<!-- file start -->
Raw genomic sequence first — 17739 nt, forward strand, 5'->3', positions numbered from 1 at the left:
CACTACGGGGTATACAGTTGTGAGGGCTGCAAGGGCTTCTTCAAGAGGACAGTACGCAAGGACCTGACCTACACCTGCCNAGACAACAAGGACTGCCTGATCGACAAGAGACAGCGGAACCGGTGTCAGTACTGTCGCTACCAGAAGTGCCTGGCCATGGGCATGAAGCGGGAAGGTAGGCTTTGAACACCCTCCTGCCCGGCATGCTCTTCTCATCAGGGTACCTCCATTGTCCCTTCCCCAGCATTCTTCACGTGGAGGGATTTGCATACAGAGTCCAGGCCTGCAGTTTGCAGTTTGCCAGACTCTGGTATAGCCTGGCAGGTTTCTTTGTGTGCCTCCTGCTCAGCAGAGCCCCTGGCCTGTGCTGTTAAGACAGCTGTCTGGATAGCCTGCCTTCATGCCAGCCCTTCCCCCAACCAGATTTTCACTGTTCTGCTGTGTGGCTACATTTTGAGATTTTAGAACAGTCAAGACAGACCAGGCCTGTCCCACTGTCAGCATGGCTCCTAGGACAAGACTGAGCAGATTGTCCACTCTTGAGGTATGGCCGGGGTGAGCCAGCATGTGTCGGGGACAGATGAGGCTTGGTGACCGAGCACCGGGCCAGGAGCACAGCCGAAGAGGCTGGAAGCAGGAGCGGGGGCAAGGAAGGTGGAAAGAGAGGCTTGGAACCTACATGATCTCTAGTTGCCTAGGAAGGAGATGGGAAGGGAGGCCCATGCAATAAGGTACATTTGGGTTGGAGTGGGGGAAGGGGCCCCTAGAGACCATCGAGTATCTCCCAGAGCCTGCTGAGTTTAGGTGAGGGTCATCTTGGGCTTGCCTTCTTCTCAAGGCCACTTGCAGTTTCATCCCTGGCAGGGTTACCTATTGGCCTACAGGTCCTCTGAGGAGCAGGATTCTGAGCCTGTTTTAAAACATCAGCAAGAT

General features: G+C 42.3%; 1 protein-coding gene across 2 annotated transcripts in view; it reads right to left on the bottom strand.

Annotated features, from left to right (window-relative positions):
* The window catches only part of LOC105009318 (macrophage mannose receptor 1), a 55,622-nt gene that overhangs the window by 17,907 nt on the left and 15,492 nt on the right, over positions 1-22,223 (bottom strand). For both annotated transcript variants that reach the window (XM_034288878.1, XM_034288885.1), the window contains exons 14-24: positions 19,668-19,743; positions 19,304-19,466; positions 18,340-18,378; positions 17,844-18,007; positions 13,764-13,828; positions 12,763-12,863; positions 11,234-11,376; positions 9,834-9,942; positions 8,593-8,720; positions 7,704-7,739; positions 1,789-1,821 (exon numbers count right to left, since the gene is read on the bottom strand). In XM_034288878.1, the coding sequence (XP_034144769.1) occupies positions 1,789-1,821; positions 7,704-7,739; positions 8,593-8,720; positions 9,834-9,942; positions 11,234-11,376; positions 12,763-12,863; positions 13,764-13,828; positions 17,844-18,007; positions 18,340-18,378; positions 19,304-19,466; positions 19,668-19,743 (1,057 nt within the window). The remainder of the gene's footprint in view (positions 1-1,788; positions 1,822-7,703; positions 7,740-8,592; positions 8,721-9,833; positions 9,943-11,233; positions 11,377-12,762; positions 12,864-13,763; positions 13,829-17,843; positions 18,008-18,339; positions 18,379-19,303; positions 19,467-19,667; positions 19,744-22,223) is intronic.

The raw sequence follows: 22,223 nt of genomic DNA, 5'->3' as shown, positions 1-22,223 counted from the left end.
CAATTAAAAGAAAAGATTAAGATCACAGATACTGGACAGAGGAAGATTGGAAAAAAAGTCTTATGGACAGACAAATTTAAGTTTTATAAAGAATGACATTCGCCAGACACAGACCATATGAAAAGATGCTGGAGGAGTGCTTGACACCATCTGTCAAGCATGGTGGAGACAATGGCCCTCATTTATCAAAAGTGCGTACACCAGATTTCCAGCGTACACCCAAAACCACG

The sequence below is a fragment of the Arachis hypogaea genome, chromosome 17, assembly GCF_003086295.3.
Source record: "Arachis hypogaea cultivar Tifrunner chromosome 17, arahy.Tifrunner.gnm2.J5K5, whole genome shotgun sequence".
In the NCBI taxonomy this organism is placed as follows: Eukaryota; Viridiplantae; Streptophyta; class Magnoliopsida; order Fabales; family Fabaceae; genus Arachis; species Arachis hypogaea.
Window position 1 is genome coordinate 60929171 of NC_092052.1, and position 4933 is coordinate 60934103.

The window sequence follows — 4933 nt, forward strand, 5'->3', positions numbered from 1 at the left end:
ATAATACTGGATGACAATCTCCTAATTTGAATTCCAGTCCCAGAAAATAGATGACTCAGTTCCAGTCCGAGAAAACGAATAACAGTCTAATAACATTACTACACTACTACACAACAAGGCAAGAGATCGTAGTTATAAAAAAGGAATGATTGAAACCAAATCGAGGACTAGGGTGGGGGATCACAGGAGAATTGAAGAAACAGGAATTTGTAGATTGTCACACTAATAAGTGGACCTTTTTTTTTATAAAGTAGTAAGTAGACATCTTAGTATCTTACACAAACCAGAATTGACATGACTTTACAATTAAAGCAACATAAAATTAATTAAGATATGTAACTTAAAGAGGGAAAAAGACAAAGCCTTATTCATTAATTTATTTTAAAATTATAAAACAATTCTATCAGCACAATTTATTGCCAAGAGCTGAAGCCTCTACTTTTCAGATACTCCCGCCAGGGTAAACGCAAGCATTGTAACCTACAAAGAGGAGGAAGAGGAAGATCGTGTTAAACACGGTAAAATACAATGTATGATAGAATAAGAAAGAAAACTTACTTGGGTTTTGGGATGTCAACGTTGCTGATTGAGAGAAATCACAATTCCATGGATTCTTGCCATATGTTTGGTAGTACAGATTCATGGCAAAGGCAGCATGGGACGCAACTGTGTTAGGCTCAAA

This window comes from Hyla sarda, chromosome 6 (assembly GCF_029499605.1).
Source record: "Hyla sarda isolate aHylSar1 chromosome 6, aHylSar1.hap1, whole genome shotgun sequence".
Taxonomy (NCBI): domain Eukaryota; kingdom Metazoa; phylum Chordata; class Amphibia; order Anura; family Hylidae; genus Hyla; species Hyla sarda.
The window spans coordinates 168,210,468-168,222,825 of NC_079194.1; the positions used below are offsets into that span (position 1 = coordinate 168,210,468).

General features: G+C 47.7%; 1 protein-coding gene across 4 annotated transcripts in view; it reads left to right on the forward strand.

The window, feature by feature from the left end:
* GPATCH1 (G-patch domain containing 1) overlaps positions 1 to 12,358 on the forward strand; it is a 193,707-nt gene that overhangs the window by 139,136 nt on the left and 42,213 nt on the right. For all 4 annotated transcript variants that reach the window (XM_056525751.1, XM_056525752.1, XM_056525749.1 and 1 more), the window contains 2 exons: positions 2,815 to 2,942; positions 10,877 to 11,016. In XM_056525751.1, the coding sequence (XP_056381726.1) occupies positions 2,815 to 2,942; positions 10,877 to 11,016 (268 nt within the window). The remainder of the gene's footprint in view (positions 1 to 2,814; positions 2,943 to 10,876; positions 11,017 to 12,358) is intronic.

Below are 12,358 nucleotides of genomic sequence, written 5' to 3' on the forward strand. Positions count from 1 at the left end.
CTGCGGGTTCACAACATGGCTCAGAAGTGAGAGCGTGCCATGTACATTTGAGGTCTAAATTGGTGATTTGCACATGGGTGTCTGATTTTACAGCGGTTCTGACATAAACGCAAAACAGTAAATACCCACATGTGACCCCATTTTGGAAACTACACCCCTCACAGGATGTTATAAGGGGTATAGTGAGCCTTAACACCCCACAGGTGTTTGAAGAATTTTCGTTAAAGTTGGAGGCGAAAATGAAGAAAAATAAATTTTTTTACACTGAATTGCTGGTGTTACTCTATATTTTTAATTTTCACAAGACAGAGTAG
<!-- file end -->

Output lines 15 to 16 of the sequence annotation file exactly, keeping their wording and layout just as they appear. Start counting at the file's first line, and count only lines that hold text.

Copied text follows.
Source record: "Hyla sarda isolate aHylSar1 chromosome 6, aHylSar1.hap1, whole genome shotgun sequence".
Taxonomy (NCBI): domain Eukaryota; kingdom Metazoa; phylum Chordata; class Amphibia; order Anura; family Hylidae; genus Hyla; species Hyla sarda.